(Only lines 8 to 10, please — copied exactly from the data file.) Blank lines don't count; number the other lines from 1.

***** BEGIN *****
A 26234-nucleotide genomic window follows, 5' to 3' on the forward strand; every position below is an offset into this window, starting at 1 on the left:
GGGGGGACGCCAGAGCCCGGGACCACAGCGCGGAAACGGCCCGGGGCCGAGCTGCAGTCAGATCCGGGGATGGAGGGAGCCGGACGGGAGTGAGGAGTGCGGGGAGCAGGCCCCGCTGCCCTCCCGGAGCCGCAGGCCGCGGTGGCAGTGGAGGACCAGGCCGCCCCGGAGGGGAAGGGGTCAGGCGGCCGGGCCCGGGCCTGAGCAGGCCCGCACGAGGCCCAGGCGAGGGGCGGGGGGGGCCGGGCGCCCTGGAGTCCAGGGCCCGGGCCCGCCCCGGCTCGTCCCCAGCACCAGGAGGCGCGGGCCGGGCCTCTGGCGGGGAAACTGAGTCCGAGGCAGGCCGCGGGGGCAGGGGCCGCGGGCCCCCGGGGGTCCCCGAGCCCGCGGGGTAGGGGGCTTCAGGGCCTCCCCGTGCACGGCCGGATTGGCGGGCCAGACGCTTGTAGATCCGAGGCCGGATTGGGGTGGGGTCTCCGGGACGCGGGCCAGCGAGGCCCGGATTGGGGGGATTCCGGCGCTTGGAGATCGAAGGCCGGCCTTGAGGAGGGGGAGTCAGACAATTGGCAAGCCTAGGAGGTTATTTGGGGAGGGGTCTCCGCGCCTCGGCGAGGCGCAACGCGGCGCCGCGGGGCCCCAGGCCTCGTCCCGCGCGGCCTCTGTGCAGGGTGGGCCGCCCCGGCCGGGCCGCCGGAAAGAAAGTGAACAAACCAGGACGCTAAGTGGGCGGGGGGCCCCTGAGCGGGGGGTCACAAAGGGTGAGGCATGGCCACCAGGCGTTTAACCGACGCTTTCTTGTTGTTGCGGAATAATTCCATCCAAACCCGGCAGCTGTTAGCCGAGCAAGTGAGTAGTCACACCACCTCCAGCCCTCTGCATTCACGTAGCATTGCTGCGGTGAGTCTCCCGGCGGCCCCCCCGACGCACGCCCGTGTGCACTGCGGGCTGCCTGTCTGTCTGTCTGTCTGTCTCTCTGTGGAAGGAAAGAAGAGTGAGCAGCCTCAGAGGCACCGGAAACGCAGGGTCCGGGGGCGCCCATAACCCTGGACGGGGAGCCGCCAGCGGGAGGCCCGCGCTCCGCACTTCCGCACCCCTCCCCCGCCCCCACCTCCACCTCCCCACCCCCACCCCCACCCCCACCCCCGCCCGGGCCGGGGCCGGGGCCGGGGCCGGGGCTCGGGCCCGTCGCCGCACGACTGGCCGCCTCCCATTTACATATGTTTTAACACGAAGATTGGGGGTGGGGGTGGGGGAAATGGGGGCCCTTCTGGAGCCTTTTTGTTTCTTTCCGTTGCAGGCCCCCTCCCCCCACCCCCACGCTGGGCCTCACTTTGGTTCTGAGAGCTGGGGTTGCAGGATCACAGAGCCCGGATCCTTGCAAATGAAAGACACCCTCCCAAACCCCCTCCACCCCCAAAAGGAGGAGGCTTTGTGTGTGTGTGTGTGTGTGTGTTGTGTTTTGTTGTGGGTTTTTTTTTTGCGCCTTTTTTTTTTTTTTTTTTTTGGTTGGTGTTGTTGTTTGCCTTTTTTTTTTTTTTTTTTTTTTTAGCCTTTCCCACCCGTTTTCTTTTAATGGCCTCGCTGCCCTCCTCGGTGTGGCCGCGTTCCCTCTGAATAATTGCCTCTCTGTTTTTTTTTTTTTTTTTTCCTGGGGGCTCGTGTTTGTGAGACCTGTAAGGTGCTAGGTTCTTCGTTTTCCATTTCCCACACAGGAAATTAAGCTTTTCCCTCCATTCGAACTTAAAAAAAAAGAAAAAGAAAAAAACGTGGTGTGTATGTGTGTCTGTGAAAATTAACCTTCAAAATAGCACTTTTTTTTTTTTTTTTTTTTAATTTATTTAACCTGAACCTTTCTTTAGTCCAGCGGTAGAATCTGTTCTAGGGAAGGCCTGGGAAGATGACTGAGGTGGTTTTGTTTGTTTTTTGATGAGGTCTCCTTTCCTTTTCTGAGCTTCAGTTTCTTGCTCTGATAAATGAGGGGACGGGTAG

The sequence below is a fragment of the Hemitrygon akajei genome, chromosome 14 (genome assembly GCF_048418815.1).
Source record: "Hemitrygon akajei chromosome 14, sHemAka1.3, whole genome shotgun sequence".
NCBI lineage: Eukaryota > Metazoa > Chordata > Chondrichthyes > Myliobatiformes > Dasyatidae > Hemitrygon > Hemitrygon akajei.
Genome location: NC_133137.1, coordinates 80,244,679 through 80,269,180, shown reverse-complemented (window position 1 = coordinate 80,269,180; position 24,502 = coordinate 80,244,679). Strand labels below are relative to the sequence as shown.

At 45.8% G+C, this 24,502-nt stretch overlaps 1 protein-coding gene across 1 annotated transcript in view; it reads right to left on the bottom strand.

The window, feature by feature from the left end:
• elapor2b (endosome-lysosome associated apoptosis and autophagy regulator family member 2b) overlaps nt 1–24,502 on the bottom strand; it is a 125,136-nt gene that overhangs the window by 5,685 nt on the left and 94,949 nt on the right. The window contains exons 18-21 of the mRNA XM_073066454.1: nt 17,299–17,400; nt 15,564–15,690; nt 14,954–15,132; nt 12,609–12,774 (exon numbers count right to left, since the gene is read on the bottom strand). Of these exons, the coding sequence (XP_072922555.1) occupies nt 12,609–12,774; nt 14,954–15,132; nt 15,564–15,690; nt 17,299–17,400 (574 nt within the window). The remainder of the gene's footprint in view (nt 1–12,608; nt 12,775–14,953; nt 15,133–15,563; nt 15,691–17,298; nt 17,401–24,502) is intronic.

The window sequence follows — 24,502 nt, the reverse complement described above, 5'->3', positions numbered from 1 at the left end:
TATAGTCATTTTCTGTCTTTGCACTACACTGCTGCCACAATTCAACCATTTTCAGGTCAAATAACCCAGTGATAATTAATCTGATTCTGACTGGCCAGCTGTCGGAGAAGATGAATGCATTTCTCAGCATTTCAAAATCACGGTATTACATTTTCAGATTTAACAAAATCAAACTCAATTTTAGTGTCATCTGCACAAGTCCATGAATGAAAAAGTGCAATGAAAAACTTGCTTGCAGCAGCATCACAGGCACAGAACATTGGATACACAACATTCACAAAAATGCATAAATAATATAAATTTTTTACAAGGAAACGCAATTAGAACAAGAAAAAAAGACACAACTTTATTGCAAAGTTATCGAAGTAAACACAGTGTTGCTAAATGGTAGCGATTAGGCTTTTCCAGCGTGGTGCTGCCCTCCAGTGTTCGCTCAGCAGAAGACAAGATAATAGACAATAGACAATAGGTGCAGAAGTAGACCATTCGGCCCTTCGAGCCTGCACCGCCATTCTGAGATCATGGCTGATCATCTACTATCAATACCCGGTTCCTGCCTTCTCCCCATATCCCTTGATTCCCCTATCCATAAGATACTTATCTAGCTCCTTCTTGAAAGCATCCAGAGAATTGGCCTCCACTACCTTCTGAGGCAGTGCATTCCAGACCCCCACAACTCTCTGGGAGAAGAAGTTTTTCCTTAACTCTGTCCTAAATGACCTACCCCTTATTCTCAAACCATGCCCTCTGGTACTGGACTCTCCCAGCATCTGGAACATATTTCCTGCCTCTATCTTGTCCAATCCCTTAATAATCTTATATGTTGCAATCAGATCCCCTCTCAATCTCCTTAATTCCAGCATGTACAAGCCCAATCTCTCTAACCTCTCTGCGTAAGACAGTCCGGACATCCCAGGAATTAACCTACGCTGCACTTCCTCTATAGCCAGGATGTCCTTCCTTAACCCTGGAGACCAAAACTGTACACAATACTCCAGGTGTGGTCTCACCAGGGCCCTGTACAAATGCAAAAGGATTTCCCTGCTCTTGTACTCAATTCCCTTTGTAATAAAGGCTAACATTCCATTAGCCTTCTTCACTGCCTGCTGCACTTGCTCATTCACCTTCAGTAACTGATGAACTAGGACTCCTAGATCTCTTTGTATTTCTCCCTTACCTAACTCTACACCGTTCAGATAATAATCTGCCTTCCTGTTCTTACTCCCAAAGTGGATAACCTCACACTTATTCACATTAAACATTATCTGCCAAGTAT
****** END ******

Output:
The window, feature by feature from the left end:
• elapor2b (endosome-lysosome associated apoptosis and autophagy regulator family member 2b) overlaps nt 1–24,502 on the bottom strand; it is a 125,136-nt gene that overhangs the window by 5,685 nt on the left and 94,949 nt on the right. The window contains exons 18-21 of the mRNA XM_073066454.1: nt 17,299–17,400; nt 15,564–15,690; nt 14,954–15,132; nt 12,609–12,774 (exon numbers count right to left, since the gene is read on the bottom strand). Of these exons, the coding sequence (XP_072922555.1) occupies nt 12,609–12,774; nt 14,954–15,132; nt 15,564–15,690; nt 17,299–17,400 (574 nt within the window). The remainder of the gene's footprint in view (nt 1–12,608; nt 12,775–14,953; nt 15,133–15,563; nt 15,691–17,298; nt 17,401–24,502) is intronic.

The window sequence follows — 24,502 nt, the reverse complement described above, 5'->3', positions numbered from 1 at the left end: